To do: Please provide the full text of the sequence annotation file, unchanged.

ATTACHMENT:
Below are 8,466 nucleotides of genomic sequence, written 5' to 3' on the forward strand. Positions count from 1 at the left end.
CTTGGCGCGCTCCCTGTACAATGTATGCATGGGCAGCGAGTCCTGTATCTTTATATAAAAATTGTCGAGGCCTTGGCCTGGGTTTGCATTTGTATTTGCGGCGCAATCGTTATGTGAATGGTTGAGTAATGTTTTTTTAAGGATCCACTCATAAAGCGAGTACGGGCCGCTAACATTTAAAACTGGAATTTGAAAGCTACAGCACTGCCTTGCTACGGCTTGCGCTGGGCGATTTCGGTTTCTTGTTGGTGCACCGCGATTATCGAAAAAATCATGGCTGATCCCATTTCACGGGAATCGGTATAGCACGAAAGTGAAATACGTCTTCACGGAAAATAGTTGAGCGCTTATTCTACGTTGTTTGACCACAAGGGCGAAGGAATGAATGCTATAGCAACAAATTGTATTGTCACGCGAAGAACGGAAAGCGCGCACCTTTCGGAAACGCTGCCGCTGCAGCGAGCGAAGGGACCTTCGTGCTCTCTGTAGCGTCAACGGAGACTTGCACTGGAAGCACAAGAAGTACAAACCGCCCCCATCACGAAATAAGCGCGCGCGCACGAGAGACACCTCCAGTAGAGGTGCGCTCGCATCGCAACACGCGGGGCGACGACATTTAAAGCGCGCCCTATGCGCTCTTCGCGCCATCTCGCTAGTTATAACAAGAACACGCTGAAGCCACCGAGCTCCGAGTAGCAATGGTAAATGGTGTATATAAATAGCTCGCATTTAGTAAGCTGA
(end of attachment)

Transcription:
Below are 8,466 nucleotides of genomic sequence, written 5' to 3' on the forward strand. Positions count from 1 at the left end.
CTTGGCGCGCTCCCTGTACAATGTATGCATGGGCAGCGAGTCCTGTATCTTTATATAAAAATTGTCGAGGCCTTGGCCTGGGTTTGCATTTGTATTTGCGGCGCAATCGTTATGTGAATGGTTGAGTAATGTTTTTTTAAGGATCCACTCATAAAGCGAGTACGGGCCGCTAACATTTAAAACTGGAATTTGAAAGCTACAGCACTGCCTTGCTACGGCTTGCGCTGGGCGATTTCGGTTTCTTGTTGGTGCACCGCGATTATCGAAAAAATCATGGCTGATCCCATTTCACGGGAATCGGTATAGCACGAAAGTGAAATACGTCTTCACGGAAAATAGTTGAGCGCTTATTCTACGTTGTTTGACCACAAGGGCGAAGGAATGAATGCTATAGCAACAAATTGTATTGTCACGCGAAGAACGGAAAGCGCGCACCTTTCGGAAACGCTGCCGCTGCAGCGAGCGAAGGGACCTTCGTGCTCTCTGTAGCGTCAACGGAGACTTGCACTGGAAGCACAAGAAGTACAAACCGCCCCCATCACGAAATAAGCGCGCGCGCACGAGAGACACCTCCAGTAGAGGTGCGCTCGCATCGCAACACGCGGGGCGACGACATTTAAAGCGCGCCCTATGCGCTCTTCGCGCCATCTCGCTAGTTATAACAAGAACACGCTGAAGCCACCGAGCTCCGAGTAGCAATGGTAAATGGTGTATATAAATAGCTCGCATTTAGTAAGCTGA